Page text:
Let Me Introduce You To…Dodge Dalton

As most of you know, I have a deep love for great action adventure stories (whether fiction, film, or TV) and the heroes that come with them. The more over the top…larger than life…the better for me. Whether in fiction or movies, my childhood was built upon the Herculean tasks of some of the greatest heroes of the 20th century: Batman, Indiana Jones, James Bond, and even Flash Gordon. So when a rather obscure manuscript came across my desk chronicling the adventures of  a brand new hero in keeping with these heroes of mine, I jumped at the chance to read it. And I couldn’t put it down. It was just too much fun. Needless to say, I signed its author, Sean Ellis, in a heart beat. The final result became “The Adventures of Dodge Dalton in the Shadow of Falcon’s Wings” (with a name that long, you KNOW it’s got to be good!).
And the day (07/20/2010)  has finally come for this wonderfully fun adventure to be officially released. We’re proud. Very proud. But I didn’t want you to go into it completely blind. Because of that, I asked Sean Ellis to tell us a bit about Dodge, his companions, and his first adventure. Here’s what he had to say:
It can be a wonderful thing to discover a new adventure series. I remember, as a kid, perusing the stacks at second hand stores, and discovering dog-eared paperback novels from the ’60’s and ’70’s…and even occasionally a reprint from the pulp era. The cool part wasn’t just finding a book that I thought I wanted to read, but rather knowing that it was part of a series, which meant that if it was good, there were several more just like it.
The great thing about serial novels is that you get to know the main character very well. They become old friends, and you begin to look forward to their next visit. I guess that makes the first novel in a series something like a blind date. You don’t know the characters yet; don’t know if you’re going to hit it off and want them to come back, or if you’re going to accidentally lose their phone number.
In the interest of making Dodge Dalton’s debut a little less “blind,” I thought I’d take a few paragraphs to introduce some of the characters. Think of it as the dating service video in which you get to see and hear your prospective date on camera, and find out if you share any interests with them… you know, long walks on the beach, pina coladas, saving the world, etc.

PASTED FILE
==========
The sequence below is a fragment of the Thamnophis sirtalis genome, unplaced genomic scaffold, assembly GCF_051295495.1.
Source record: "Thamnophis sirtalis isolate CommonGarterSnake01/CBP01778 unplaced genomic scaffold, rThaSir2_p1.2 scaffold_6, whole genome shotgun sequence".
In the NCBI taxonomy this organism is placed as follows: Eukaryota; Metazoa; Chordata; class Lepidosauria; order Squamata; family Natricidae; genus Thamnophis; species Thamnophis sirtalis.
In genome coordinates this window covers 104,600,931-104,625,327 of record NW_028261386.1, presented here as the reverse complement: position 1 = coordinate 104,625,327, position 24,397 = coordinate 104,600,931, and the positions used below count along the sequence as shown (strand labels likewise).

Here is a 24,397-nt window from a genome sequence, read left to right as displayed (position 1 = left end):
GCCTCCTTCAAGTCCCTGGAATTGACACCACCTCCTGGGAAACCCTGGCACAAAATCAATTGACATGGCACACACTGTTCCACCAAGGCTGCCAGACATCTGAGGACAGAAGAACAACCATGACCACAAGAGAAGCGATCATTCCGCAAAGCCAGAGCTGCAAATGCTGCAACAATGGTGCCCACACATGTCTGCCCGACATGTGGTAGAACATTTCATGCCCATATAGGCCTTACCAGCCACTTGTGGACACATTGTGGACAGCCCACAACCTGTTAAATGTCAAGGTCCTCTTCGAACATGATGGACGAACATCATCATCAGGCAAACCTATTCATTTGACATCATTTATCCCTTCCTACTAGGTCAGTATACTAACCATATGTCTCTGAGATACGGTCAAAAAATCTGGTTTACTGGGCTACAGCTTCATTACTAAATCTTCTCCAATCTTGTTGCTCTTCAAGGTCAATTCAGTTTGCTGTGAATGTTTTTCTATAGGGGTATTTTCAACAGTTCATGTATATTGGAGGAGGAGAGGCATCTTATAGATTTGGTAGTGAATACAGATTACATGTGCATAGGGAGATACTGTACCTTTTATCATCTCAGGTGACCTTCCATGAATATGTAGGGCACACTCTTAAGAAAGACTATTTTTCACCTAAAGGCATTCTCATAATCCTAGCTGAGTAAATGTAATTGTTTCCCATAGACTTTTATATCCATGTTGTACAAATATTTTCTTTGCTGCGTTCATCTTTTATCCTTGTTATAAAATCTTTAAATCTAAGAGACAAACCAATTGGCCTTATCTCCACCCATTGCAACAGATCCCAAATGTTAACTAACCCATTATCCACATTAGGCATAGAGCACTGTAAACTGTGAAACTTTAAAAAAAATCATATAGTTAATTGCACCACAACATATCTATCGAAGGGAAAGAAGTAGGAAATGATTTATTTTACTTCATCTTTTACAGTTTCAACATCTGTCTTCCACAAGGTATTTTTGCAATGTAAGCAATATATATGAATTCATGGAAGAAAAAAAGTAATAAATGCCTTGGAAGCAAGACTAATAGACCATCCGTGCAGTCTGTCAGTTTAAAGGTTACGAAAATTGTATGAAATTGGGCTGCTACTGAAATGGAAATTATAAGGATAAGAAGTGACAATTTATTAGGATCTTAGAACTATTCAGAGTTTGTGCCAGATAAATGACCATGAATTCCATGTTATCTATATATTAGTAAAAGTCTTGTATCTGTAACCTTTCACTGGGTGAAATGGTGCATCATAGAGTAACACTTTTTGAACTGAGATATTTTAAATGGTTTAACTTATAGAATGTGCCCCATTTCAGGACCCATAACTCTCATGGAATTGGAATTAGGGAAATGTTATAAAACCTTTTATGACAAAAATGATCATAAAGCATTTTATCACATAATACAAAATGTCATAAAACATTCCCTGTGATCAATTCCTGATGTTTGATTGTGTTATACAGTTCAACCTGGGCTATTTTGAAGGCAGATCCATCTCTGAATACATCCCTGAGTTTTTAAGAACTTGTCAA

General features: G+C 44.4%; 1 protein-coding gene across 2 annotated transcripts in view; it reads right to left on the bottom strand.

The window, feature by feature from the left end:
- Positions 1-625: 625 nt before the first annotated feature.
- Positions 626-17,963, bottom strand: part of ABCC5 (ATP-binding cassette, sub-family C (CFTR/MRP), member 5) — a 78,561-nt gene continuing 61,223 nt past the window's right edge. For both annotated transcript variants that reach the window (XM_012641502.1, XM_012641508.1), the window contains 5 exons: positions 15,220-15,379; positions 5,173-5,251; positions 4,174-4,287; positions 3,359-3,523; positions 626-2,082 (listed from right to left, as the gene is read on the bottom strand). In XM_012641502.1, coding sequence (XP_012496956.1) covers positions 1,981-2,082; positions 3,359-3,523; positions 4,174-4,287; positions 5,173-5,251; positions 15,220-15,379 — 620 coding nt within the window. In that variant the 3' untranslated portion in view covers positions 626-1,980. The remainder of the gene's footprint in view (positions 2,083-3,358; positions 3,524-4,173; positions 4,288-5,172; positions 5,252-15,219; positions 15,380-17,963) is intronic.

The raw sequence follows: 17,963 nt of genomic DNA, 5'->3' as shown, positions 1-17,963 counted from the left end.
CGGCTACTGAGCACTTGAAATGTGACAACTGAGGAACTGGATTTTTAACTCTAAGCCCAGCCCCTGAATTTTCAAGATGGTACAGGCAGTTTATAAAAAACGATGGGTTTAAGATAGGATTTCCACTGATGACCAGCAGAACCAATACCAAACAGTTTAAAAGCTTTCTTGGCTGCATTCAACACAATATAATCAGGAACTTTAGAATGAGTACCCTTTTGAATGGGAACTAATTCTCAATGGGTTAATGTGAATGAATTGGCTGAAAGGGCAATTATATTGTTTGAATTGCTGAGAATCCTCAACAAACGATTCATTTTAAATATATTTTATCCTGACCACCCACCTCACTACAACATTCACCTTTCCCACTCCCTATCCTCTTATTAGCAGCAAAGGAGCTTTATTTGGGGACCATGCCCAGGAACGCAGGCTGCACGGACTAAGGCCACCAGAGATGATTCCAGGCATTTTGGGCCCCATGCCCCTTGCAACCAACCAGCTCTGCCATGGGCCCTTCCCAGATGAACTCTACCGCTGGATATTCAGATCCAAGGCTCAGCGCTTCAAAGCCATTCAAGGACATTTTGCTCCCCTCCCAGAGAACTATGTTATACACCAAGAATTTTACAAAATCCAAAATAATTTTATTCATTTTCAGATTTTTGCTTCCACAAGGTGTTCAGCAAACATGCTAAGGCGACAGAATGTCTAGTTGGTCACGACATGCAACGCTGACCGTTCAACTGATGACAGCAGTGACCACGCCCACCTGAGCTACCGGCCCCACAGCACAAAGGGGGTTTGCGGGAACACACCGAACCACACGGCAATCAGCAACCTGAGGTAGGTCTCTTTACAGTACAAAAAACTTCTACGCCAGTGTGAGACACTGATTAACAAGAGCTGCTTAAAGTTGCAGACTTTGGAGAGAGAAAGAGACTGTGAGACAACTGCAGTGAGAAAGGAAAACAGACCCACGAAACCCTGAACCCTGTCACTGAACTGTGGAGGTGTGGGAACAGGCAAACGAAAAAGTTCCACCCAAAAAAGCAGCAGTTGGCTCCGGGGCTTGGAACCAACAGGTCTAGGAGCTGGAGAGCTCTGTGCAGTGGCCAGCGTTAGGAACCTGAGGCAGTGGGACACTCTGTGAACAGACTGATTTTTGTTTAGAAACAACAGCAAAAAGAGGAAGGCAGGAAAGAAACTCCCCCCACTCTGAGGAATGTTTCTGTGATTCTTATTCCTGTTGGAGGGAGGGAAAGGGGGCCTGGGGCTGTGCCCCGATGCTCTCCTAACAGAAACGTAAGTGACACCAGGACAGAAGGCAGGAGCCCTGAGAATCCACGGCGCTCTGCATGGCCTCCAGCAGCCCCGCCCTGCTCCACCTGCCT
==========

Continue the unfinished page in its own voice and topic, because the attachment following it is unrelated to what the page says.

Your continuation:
First off, this story is set “In the Golden Age of Adventure.” What does that mean? Well, in a nutshell, it’s the late 1930’s, just before World War II. I am fond of this era mostly because of Raiders of the Lost Ark, but also a little bit because I consider it to be the period when the world started shrinking. The Golden Age of Adventure presents a world where there are still vast stretches of unexplored territory, a world where you can fly almost anywhere in a couple days, but when you get there, you won’t be able to call for help on your cell phone or consult your GPS to reach your exact destination.
Now, on to the characters:
I’ll start with the title character, David “Dodge” Dalton. Dodge is a young sportswriter who has for the last few years, had great success writing a syndicated serial adventure that appears in Sunday newspapers throughout the country. His series “The Adventures of Captain Falcon” is based on stories related to him by Brian “Hurricane” Hurley…more about him in a bit.
According to the story, Dodge got his nickname from when he was a bat boy for the Brooklyn Dodgers. My inspiration for the name came from one of my favorite action-adventure novel called The Takers by Jerry and S.A. Ahern. In The Takers, one of the main characters is a novelist who writes an action adventure series featuring a hero named Sean Dodge. I’ve always been fond of the writer-as-hero idea, and I’ve long credited The Takers as being my greatest inspiration for wanting to become an adventure novelist, so this seemed an appropriate (if somewhat obscure) way of paying homage.